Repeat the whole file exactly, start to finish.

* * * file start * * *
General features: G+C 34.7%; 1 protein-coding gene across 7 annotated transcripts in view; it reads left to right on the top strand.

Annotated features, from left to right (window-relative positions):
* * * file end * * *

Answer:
General features: G+C 34.7%; 1 protein-coding gene across 7 annotated transcripts in view; it reads left to right on the top strand.

Annotated features, from left to right (window-relative positions):